My hope is that the third generation will not be labeled the unhinged generation, the generation that has lost its connection to the past. Early in her book, Hoffman references an Israeli psychotherapist, Dina Wardi, who says that “in every survivor’s family, one child is chosen as a memorial candle….an instrument of commemoration, devotion, and mourning.” If this is the case for the second generation, I hope many of us who make up the third generation will continue to shine a light on our shared history in a way that will inform the present and benefit our future.
Last fall I attended my first PechaKucha Night in Bozeman. If you’re not familiar with PechaKucha, it’s a model for delivering presentations in a 20×20 format. The presenter shows 20 images for 2o seconds each, and gives remarks that are paced to match the length for each image on display. One of the presentations was on Robert Pirsig, author of Zen and the Art of Motorcycle Maintenance. Amidst all the fascinating facts about Pirsig, I was stunned to learn that he got 121 rejections for Zen before William Morrow Publishers accepted it. I was awed by Pirsig’s perseverance and chided myself to be more vigilant in seeking new outlets for my writing.
Fast forward to the 2012 holiday season. I spent a good deal of my spare time crafting pitches to publications that seemed like a good fit for my work. Then I spent too much time checking my email for responses that never arrived. Perhaps publishers took more time to actually write rejections in Pirsig’s pre-electronic age. Nowadays we’re so bombarded with e-communications that the ease of sending a reply just may not be worth the bother. Zillions of online media sources do increase a writer’s chances of being published, but the difficulty of getting an editor’s attention in cyberspace is still an enormous challenge.
Eventually I did hear from both the Jewish Women’s Archive and Tikkun. The result is two short pieces about my search for a Jewish identity and sense of community in both the U.S. and Germany. Here are the links: Jewish Identity: A Round Trip Journey and Finding and Building Jewish Community in Germany.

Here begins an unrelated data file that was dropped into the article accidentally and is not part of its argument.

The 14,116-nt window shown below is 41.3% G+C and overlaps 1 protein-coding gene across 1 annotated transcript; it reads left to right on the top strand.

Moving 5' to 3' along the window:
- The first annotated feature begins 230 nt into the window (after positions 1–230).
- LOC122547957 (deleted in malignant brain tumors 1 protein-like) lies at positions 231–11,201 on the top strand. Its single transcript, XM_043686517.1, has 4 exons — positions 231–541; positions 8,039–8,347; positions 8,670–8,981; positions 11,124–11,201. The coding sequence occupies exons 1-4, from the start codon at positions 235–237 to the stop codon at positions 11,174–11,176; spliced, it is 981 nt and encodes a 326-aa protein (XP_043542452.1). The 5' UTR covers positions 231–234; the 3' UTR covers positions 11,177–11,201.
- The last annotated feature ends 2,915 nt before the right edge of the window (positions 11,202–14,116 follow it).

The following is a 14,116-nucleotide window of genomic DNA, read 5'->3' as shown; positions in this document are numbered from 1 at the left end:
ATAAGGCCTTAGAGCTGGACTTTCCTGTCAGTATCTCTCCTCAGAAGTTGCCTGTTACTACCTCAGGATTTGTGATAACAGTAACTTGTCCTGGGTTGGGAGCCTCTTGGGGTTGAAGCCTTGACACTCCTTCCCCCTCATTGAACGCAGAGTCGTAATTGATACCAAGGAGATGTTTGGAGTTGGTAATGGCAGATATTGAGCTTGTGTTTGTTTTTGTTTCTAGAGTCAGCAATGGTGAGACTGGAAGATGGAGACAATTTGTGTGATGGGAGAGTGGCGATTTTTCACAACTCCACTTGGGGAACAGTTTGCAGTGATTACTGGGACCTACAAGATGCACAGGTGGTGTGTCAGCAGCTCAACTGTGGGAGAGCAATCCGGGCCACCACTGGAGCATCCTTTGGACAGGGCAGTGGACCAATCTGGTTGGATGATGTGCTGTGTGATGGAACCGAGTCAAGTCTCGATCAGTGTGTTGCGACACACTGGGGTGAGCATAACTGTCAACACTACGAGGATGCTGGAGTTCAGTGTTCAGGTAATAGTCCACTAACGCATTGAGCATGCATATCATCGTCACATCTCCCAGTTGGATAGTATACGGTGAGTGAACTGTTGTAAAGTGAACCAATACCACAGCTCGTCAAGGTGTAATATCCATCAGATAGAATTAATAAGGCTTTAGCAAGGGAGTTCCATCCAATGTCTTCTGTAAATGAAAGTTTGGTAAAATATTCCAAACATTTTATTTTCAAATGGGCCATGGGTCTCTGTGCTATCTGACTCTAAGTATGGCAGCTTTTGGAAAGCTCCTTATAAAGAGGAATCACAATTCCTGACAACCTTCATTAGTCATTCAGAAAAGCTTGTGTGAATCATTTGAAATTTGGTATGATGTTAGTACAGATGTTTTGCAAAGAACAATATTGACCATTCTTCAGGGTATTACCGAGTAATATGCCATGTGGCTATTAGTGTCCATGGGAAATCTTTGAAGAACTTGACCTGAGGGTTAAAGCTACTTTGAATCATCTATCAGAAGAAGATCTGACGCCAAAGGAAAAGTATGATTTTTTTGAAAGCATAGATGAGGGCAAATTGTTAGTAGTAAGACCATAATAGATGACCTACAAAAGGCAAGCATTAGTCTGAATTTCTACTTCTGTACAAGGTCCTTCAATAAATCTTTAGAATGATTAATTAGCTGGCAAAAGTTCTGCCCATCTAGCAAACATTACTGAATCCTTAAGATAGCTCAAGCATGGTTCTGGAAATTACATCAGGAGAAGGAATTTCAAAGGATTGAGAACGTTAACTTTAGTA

Last year we rang in the new year with our good friends the Yagers (who now live in Kirchzarten) on a giant ferris wheel near Brandenburger Tor in Berlin. The experience was so exhilarating that my usual sense of claustrophobia in the midst of an enormous crowd quickly evaporated. Berlin has a way of doing that, transforming a fairly taciturn individual into a sensory sponge for the sights and sounds of humanity.
This year we’ll have a slightly less raucous New Year’s celebration with close friends in Bozeman. The contrast underscores the big picture differences between Bozeman and Berlin. Here in Bozeman we’ve had a quiet holiday filled with ping-pong, knitting, baking, reading, sledding, and so on. I’m itching to board a train and head in any direction that will take me to another country, but I probably won’t be going any farther than Billings or Helena any time soon.
But soon we will know if we are going to make another continental move, a move back to Germany. The decision hinges on getting the right type of job offer(s) and establishing that we are not unduly disrupting the lives of our three children. But these short-term considerations almost pale next to the benefits of living in a country with less gun violence, a stronger safety net, and free college education for the kids. Wherever we are next year, I’m grateful to have dual citizenship and the possibilities that come with it.